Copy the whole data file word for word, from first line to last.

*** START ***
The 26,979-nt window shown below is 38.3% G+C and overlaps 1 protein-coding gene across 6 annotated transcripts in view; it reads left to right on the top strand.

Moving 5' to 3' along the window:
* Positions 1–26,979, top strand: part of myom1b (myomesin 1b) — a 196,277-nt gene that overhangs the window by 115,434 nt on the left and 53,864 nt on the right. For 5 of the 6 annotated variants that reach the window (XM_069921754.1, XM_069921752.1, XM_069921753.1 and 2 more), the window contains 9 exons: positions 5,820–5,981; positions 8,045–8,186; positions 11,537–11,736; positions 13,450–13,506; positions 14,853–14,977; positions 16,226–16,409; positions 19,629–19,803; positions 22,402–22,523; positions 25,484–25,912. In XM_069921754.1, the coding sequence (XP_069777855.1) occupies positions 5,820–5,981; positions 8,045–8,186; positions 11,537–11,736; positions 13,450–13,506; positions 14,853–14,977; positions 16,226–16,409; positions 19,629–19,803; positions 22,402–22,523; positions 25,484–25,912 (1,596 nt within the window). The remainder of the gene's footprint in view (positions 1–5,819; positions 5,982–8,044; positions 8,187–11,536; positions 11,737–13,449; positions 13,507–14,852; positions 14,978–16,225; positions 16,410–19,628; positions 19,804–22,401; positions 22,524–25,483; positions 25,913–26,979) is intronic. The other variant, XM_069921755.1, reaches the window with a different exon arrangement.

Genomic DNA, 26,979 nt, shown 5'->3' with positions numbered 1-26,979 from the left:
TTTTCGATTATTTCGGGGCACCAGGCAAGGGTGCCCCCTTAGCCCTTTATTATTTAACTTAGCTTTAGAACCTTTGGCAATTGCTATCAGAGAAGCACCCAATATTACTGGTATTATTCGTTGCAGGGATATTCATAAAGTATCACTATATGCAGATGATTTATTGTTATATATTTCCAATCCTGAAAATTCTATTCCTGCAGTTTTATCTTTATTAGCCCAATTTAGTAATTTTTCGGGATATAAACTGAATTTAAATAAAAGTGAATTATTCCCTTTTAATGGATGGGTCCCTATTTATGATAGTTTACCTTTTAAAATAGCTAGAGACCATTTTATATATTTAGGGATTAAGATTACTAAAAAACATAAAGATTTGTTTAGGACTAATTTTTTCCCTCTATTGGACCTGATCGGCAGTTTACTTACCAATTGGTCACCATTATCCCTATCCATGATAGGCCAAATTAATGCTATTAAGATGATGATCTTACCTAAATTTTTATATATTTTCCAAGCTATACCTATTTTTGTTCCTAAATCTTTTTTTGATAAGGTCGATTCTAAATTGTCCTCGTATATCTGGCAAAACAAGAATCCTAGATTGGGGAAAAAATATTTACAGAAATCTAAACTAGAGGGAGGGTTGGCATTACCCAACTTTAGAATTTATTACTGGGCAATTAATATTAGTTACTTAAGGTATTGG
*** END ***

The 26,979-nt window shown below is 38.3% G+C and overlaps 1 protein-coding gene across 6 annotated transcripts in view; it reads left to right on the top strand.

Moving 5' to 3' along the window:
* Positions 1–26,979, top strand: part of myom1b (myomesin 1b) — a 196,277-nt gene that overhangs the window by 115,434 nt on the left and 53,864 nt on the right. For 5 of the 6 annotated variants that reach the window (XM_069921754.1, XM_069921752.1, XM_069921753.1 and 2 more), the window contains 9 exons: positions 5,820–5,981; positions 8,045–8,186; positions 11,537–11,736; positions 13,450–13,506; positions 14,853–14,977; positions 16,226–16,409; positions 19,629–19,803; positions 22,402–22,523; positions 25,484–25,912. In XM_069921754.1, the coding sequence (XP_069777855.1) occupies positions 5,820–5,981; positions 8,045–8,186; positions 11,537–11,736; positions 13,450–13,506; positions 14,853–14,977; positions 16,226–16,409; positions 19,629–19,803; positions 22,402–22,523; positions 25,484–25,912 (1,596 nt within the window). The remainder of the gene's footprint in view (positions 1–5,819; positions 5,982–8,044; positions 8,187–11,536; positions 11,737–13,449; positions 13,507–14,852; positions 14,978–16,225; positions 16,410–19,628; positions 19,804–22,401; positions 22,524–25,483; positions 25,913–26,979) is intronic. The other variant, XM_069921755.1, reaches the window with a different exon arrangement.

Genomic DNA, 26,979 nt, shown 5'->3' with positions numbered 1-26,979 from the left:
TTTTCGATTATTTCGGGGCACCAGGCAAGGGTGCCCCCTTAGCCCTTTATTATTTAACTTAGCTTTAGAACCTTTGGCAATTGCTATCAGAGAAGCACCCAATATTACTGGTATTATTCGTTGCAGGGATATTCATAAAGTATCACTATATGCAGATGATTTATTGTTATATATTTCCAATCCTGAAAATTCTATTCCTGCAGTTTTATCTTTATTAGCCCAATTTAGTAATTTTTCGGGATATAAACTGAATTTAAATAAAAGTGAATTATTCCCTTTTAATGGATGGGTCCCTATTTATGATAGTTTACCTTTTAAAATAGCTAGAGACCATTTTATATATTTAGGGATTAAGATTACTAAAAAACATAAAGATTTGTTTAGGACTAATTTTTTCCCTCTATTGGACCTGATCGGCAGTTTACTTACCAATTGGTCACCATTATCCCTATCCATGATAGGCCAAATTAATGCTATTAAGATGATGATCTTACCTAAATTTTTATATATTTTCCAAGCTATACCTATTTTTGTTCCTAAATCTTTTTTTGATAAGGTCGATTCTAAATTGTCCTCGTATATCTGGCAAAACAAGAATCCTAGATTGGGGAAAAAATATTTACAGAAATCTAAACTAGAGGGAGGGTTGGCATTACCCAACTTTAGAATTTATTACTGGGCAATTAATATTAGTTACTTAAGGTATTGG